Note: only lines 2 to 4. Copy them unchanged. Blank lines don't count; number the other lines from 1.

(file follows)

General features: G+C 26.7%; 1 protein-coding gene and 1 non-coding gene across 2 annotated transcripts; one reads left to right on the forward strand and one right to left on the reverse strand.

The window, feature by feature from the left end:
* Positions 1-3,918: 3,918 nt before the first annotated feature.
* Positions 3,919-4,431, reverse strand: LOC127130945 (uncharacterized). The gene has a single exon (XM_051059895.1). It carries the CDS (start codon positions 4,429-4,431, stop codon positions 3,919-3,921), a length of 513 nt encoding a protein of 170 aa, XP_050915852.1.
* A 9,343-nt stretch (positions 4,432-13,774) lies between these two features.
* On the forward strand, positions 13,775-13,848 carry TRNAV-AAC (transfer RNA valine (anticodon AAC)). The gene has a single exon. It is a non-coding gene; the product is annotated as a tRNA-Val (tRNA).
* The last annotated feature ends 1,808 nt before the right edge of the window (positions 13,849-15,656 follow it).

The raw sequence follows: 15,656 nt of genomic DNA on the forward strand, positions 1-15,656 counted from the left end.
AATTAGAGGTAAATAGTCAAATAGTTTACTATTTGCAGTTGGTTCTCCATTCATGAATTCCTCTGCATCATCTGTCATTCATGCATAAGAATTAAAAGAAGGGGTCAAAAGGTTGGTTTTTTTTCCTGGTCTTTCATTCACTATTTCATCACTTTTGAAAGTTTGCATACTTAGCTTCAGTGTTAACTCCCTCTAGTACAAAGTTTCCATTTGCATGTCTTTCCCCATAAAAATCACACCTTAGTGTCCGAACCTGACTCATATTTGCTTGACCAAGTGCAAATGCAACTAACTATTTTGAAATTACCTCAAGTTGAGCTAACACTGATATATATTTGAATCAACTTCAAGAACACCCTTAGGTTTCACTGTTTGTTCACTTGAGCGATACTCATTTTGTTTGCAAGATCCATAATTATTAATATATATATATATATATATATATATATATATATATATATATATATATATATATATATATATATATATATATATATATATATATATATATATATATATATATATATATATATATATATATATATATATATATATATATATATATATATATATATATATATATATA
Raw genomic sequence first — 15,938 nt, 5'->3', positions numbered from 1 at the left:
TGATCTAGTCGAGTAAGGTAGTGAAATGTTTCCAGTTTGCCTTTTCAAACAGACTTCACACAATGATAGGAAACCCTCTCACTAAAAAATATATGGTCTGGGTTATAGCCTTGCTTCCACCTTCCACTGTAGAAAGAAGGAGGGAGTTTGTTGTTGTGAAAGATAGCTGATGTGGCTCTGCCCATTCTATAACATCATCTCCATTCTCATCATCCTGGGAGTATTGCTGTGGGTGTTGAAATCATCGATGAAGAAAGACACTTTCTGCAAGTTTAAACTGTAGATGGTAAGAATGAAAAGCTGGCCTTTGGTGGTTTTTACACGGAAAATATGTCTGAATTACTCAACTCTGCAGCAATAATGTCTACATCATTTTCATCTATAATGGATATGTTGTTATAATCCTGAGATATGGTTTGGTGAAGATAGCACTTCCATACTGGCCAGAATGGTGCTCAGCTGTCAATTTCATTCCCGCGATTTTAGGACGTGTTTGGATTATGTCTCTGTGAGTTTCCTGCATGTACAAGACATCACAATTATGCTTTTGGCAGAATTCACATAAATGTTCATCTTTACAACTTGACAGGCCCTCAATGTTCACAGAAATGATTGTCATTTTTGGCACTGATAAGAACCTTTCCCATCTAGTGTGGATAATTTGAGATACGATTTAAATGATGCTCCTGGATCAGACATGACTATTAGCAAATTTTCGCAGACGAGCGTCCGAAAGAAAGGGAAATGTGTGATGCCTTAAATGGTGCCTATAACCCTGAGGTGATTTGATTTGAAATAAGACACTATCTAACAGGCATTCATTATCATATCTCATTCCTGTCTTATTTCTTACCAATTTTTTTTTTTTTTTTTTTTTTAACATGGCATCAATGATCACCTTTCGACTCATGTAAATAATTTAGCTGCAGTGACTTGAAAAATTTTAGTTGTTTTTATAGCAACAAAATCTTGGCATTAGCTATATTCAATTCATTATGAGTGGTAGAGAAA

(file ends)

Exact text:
The window, feature by feature from the left end:
* Positions 1-3,918: 3,918 nt before the first annotated feature.
* Positions 3,919-4,431, reverse strand: LOC127130945 (uncharacterized). The gene has a single exon (XM_051059895.1). It carries the CDS (start codon positions 4,429-4,431, stop codon positions 3,919-3,921), a length of 513 nt encoding a protein of 170 aa, XP_050915852.1.